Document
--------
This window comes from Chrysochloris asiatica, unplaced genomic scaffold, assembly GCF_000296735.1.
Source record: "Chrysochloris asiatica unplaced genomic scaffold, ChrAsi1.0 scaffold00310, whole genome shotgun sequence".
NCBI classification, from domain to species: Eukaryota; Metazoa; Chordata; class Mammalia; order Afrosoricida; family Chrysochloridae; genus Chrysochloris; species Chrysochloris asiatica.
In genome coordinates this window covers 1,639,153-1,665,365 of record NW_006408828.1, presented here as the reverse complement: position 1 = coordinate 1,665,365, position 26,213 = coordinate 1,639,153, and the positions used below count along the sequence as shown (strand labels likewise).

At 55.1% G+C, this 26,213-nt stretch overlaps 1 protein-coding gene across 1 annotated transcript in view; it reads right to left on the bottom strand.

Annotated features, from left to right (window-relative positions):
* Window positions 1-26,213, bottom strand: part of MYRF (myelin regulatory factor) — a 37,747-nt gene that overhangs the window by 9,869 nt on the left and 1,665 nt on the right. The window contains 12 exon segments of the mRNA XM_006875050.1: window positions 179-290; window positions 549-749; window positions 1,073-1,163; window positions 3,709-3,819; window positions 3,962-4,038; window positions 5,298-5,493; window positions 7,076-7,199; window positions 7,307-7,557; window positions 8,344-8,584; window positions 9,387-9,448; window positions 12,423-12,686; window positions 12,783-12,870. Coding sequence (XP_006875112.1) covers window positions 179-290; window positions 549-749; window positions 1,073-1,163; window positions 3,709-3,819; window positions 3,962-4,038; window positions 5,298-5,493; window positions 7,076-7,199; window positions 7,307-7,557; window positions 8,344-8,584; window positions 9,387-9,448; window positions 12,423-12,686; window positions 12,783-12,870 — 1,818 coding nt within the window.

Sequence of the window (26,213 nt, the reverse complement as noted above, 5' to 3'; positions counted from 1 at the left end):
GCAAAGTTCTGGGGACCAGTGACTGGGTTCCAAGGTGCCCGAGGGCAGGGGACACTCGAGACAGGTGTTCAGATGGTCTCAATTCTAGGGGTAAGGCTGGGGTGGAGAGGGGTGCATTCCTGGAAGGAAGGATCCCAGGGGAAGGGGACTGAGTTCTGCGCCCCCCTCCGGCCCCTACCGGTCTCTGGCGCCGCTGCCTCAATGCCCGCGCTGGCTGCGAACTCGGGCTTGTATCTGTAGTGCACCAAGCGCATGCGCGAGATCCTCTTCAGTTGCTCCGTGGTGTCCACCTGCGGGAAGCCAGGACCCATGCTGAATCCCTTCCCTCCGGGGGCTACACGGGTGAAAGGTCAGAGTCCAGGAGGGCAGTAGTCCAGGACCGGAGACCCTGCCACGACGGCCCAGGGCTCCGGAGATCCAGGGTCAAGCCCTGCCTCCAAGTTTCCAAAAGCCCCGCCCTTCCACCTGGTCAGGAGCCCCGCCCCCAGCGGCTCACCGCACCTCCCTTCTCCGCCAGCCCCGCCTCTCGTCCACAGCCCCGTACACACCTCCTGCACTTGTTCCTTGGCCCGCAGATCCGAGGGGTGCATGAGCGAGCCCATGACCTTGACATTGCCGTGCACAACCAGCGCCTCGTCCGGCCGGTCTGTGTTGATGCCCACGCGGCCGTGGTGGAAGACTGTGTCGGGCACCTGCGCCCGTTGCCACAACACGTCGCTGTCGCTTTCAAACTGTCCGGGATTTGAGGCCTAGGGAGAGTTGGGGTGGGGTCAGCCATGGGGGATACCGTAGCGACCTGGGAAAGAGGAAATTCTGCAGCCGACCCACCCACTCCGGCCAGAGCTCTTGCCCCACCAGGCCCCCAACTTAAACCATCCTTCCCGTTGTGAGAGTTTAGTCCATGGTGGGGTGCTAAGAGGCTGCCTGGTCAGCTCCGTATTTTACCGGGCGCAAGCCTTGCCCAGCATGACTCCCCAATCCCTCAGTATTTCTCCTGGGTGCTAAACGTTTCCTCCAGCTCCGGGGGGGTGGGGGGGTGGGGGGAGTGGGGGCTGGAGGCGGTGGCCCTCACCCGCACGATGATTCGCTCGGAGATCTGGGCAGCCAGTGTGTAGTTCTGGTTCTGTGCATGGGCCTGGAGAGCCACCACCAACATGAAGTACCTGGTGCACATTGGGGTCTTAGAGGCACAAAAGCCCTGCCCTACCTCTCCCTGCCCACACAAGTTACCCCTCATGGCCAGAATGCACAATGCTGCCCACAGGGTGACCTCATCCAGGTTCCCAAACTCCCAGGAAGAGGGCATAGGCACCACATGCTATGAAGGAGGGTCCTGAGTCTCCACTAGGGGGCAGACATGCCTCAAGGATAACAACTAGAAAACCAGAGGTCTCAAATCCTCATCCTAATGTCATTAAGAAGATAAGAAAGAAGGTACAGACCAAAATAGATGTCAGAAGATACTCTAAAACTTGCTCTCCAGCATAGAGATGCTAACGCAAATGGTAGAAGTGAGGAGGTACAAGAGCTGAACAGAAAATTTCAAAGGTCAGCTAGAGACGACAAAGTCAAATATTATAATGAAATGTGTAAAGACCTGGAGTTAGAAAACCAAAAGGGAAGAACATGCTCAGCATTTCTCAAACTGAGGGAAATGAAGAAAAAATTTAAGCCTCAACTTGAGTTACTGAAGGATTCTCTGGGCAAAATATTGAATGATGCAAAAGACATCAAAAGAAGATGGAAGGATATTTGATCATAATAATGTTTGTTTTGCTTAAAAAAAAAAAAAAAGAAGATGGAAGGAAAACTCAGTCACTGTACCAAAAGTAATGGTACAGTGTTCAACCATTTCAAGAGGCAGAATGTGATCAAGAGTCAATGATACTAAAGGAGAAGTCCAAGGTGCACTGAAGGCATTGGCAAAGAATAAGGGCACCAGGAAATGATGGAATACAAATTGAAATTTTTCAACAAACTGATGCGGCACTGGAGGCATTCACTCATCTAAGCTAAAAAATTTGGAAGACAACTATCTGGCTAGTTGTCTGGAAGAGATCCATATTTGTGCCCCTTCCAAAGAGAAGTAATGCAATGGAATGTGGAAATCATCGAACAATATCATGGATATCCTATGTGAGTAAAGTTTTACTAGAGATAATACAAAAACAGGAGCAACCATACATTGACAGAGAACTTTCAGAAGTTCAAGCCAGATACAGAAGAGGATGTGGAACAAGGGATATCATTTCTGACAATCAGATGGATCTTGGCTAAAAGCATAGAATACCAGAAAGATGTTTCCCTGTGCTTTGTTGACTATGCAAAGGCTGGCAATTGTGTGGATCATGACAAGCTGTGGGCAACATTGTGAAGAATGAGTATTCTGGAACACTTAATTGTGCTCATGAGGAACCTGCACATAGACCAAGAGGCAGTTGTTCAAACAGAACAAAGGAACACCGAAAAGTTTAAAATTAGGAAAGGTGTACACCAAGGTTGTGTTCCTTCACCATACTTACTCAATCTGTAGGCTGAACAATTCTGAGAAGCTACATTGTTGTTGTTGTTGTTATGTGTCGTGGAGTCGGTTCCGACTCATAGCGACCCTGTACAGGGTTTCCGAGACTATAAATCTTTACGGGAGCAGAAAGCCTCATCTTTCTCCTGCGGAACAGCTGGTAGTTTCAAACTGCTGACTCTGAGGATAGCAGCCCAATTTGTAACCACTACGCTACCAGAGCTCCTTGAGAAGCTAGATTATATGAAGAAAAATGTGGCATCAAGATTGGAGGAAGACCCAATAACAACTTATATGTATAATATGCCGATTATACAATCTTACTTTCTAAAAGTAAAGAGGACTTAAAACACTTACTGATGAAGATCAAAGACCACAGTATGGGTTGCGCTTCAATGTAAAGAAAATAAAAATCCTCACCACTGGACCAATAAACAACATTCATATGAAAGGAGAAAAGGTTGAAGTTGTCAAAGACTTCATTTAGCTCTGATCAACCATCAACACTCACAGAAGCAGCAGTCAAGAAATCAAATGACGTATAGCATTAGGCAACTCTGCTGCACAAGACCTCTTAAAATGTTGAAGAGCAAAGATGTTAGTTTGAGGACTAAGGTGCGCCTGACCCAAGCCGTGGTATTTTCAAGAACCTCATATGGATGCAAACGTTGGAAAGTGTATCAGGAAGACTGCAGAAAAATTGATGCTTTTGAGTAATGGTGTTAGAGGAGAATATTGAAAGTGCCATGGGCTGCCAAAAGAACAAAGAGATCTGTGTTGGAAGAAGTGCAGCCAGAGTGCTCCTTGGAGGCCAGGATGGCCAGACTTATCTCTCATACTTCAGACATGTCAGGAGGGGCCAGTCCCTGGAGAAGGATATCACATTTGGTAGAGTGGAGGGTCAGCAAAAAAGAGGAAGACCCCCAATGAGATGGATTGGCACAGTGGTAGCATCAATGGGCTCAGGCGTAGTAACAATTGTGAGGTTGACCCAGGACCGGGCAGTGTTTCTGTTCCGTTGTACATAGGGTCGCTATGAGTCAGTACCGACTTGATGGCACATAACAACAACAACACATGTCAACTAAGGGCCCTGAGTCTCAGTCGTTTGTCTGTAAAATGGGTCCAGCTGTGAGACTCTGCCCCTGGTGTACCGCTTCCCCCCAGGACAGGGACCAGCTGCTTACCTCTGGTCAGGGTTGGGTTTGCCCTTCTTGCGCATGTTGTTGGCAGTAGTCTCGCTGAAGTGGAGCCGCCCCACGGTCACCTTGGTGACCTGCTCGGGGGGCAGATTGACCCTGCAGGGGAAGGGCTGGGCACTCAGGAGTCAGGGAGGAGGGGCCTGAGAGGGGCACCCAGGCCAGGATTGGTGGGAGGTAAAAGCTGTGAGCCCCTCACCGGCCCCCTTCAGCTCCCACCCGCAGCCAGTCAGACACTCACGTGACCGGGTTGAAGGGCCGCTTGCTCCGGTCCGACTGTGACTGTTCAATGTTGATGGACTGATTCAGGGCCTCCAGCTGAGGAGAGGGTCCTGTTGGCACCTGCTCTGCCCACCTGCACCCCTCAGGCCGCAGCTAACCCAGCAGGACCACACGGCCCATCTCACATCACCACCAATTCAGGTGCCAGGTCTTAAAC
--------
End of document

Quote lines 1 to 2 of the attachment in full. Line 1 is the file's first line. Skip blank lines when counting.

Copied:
This window comes from Chrysochloris asiatica, unplaced genomic scaffold, assembly GCF_000296735.1.
Source record: "Chrysochloris asiatica unplaced genomic scaffold, ChrAsi1.0 scaffold00310, whole genome shotgun sequence".